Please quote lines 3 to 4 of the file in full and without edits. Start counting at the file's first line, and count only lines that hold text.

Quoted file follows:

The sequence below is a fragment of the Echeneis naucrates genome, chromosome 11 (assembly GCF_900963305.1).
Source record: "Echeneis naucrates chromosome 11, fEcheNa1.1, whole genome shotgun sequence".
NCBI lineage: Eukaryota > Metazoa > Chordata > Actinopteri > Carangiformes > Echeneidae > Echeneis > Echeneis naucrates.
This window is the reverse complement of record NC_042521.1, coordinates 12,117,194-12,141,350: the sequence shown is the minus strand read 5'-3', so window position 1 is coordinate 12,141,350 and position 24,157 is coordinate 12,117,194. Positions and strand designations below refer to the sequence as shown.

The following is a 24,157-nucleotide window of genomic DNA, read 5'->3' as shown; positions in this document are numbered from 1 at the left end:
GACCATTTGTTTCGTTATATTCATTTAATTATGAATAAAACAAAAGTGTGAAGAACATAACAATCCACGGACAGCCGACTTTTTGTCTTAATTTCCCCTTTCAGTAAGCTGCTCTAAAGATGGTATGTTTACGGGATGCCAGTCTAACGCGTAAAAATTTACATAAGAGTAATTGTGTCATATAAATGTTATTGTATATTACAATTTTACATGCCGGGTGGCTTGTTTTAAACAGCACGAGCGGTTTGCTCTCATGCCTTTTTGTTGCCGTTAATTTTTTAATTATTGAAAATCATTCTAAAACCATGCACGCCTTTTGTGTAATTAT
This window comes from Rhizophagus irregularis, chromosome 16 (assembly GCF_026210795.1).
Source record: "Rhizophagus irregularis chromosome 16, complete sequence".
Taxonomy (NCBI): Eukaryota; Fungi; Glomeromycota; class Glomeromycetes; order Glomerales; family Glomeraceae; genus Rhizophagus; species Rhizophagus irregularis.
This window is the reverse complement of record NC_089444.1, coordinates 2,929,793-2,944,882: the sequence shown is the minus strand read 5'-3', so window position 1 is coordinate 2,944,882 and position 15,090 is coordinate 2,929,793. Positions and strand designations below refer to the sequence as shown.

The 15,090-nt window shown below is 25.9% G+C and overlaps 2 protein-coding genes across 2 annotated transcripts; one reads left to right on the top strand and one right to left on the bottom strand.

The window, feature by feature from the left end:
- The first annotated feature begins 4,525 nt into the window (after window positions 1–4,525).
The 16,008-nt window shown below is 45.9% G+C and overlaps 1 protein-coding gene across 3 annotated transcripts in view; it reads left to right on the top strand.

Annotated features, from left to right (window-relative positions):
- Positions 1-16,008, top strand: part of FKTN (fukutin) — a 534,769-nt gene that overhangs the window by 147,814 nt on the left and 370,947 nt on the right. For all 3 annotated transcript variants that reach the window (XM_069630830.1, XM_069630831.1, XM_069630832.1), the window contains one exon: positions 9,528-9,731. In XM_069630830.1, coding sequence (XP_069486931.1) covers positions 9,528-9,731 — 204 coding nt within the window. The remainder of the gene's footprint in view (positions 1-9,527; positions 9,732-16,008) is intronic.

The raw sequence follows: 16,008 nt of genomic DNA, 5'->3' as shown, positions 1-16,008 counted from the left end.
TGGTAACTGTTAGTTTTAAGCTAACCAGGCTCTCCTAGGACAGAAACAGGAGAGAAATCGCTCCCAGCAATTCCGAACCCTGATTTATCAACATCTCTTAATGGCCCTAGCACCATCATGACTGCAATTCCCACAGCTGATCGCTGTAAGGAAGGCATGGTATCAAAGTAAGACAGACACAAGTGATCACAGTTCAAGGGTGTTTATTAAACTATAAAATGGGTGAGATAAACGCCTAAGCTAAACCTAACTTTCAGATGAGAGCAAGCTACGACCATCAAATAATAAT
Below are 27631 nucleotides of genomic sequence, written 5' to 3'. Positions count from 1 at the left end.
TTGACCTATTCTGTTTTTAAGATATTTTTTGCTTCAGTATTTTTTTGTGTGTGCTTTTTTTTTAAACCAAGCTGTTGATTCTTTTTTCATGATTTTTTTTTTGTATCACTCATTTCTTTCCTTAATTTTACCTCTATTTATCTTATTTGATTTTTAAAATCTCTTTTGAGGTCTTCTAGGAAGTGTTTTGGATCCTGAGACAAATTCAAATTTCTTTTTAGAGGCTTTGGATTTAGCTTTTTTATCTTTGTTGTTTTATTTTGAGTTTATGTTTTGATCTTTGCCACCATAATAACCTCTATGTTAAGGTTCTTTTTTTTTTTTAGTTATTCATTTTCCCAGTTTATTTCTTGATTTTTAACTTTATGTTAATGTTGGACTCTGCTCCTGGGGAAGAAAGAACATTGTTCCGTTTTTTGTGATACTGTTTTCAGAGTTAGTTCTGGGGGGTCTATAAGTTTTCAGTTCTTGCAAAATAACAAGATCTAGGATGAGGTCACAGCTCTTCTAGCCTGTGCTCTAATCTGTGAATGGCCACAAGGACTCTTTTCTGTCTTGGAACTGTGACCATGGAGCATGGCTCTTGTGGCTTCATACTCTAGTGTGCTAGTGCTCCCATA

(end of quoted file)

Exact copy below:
NCBI lineage: Eukaryota > Metazoa > Chordata > Actinopteri > Carangiformes > Echeneidae > Echeneis > Echeneis naucrates.
This window is the reverse complement of record NC_042521.1, coordinates 12,117,194-12,141,350: the sequence shown is the minus strand read 5'-3', so window position 1 is coordinate 12,141,350 and position 24,157 is coordinate 12,117,194. Positions and strand designations below refer to the sequence as shown.